HC221H - Comedy and Disability

Professor: Brian Trapp

4.00 credits

  • CRN 22382: Tuesday & Thursday, 12:00-1:20pm @ STR 254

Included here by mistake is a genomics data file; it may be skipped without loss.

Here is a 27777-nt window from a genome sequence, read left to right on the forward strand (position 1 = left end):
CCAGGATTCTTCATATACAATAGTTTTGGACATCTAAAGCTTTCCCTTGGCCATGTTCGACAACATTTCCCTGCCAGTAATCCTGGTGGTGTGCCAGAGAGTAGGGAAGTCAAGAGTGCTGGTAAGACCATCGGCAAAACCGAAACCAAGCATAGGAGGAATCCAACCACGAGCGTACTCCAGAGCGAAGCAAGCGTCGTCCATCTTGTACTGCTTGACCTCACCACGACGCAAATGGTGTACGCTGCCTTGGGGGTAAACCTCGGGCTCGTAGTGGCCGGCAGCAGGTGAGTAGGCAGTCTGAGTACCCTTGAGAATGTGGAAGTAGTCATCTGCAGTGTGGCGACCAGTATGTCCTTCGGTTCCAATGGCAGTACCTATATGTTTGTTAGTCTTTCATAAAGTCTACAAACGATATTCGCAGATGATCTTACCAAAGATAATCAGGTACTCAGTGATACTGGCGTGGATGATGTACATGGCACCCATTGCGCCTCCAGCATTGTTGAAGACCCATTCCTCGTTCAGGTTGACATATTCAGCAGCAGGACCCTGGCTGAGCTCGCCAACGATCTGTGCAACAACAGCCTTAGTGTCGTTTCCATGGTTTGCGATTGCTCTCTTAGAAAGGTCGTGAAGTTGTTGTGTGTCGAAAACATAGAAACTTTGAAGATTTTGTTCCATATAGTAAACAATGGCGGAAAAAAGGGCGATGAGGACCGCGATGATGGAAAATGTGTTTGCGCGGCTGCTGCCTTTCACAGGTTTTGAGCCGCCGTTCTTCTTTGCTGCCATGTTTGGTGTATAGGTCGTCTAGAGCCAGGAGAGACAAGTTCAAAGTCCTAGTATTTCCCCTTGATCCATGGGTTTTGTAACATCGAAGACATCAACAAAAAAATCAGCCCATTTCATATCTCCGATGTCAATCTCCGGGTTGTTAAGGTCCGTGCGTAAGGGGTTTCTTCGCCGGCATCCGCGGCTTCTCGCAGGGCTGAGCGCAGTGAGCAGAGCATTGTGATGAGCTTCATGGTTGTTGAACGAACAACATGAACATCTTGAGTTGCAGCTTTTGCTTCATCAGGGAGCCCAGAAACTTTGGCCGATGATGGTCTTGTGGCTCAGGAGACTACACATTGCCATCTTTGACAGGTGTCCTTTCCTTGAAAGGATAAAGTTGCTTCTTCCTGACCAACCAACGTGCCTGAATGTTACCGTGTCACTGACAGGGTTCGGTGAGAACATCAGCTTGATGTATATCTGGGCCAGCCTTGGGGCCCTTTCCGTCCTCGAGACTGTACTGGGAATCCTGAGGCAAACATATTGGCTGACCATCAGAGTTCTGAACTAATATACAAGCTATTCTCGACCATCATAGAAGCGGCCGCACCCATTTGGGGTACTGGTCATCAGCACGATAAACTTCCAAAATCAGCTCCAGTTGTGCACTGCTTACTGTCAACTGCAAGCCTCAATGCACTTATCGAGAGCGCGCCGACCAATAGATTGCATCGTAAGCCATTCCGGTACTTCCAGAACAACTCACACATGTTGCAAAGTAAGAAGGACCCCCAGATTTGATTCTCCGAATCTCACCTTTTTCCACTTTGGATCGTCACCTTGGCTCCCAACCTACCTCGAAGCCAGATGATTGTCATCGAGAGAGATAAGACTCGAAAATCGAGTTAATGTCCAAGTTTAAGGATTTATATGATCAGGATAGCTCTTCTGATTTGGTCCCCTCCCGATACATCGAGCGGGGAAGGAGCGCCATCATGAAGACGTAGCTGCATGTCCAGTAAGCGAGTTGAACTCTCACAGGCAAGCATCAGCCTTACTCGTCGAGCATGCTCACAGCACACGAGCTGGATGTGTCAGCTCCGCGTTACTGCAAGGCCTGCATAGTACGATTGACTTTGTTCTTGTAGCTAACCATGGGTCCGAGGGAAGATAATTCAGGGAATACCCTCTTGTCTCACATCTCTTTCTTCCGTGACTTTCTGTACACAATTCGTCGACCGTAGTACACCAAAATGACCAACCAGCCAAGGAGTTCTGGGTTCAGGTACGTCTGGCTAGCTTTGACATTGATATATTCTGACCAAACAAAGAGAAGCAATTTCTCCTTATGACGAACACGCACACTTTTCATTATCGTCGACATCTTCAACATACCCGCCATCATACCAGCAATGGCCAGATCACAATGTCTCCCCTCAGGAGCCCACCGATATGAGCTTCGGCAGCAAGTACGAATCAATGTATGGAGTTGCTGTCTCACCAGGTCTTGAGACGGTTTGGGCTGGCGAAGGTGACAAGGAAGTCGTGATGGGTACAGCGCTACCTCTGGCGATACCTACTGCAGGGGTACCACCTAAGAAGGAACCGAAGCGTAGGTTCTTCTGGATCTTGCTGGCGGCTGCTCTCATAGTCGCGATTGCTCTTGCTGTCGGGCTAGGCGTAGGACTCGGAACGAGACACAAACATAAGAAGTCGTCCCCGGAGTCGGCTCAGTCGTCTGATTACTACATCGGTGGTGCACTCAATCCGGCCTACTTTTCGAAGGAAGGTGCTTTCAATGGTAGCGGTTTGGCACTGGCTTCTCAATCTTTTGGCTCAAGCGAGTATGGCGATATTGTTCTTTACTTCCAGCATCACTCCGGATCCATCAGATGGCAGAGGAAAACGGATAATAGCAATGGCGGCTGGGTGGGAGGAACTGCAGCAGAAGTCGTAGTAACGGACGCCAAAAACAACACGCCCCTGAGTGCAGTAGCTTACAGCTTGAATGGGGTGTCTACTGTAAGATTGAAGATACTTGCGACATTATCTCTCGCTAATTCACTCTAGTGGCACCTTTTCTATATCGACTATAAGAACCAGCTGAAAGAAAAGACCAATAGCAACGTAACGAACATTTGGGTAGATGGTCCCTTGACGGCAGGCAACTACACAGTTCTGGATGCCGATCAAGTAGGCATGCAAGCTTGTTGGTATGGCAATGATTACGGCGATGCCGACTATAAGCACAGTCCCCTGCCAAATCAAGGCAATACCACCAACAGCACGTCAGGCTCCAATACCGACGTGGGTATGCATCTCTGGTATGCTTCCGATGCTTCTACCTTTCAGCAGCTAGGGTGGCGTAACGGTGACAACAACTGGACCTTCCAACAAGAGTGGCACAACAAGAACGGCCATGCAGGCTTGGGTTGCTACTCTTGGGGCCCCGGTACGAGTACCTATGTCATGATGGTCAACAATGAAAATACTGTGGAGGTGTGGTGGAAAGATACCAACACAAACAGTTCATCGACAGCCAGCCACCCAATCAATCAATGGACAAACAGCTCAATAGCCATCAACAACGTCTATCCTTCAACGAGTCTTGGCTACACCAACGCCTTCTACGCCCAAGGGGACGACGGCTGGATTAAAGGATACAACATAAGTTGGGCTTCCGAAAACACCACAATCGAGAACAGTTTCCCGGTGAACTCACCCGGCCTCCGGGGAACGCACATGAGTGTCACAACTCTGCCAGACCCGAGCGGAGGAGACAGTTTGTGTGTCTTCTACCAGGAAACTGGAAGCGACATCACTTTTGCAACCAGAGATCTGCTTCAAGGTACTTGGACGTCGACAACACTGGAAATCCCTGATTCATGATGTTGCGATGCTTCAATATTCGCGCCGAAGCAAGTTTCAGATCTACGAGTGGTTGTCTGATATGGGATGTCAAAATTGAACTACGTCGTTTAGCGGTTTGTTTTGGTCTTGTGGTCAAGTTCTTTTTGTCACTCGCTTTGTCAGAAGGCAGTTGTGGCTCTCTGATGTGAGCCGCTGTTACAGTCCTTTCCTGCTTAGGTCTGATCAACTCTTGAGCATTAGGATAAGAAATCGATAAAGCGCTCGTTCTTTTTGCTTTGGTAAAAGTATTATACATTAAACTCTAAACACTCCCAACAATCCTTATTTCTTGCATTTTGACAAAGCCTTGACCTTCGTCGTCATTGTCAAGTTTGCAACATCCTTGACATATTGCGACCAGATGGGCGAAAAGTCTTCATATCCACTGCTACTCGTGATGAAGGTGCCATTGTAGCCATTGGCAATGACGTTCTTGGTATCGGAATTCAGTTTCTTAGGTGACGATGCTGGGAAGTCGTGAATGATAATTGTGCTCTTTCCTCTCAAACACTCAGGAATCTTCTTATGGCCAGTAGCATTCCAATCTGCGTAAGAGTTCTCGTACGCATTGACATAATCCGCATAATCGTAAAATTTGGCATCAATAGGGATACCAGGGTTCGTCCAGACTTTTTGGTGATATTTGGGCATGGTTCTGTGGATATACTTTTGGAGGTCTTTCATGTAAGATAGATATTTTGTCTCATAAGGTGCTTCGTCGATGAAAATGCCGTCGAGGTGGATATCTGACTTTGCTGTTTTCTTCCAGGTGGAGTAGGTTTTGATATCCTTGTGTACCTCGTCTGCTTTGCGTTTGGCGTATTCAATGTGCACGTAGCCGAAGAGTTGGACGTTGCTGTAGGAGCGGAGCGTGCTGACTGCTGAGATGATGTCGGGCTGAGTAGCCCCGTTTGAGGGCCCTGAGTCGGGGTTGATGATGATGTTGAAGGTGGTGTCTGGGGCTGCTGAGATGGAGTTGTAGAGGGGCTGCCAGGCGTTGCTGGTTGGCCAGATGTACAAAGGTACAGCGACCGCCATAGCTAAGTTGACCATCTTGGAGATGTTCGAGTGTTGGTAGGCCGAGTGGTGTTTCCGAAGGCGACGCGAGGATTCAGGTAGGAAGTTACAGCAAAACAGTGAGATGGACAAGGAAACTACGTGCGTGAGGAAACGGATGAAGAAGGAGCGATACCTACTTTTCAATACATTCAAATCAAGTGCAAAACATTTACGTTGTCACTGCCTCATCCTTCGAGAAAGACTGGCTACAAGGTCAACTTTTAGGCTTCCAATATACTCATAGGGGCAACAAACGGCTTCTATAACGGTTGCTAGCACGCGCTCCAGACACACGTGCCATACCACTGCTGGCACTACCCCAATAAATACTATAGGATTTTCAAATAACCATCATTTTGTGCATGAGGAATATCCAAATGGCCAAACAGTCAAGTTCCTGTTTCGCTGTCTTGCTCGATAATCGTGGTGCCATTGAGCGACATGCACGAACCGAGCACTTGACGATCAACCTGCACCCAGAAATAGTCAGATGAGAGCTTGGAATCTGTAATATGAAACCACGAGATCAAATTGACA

In this class, we’ll explore comedy as a productive and exciting aesthetic lens to examine ideas about disability. We’ll start with thinking about the ethics of comedy, and how comedy has often relied on damaging portrayals of people with disabilities. But then we’ll shift towards examining how disabled artists are using the comic mode to talk back to oppressive histories and to interrogate notions of normality and disability, health and disease, the grotesque and sentimentality, neurodiversity and mental illness. We’ll study comic writers and performers working in sketch comedy, standup, the comic novel, memoir, film, and television such as Hannah Gadsby, Maria Bamford, Maysoon Zayid, Zach Anner, Stanley Elkin, and others. We will also study critical texts to give us a historical background and critical lens in disability studies and comic studies from scholars like Tobin Seibers, Paul Longmore, Alice Hall, Andrew Stott, and Mikhail Bakhtin. Student work will include discussion leading, cultural object presentations, a short critical essay, and a final project. For the final project, students will have the option to create a creative and comedic work of their own based on their experiences as disabled individuals, caregivers, or allies.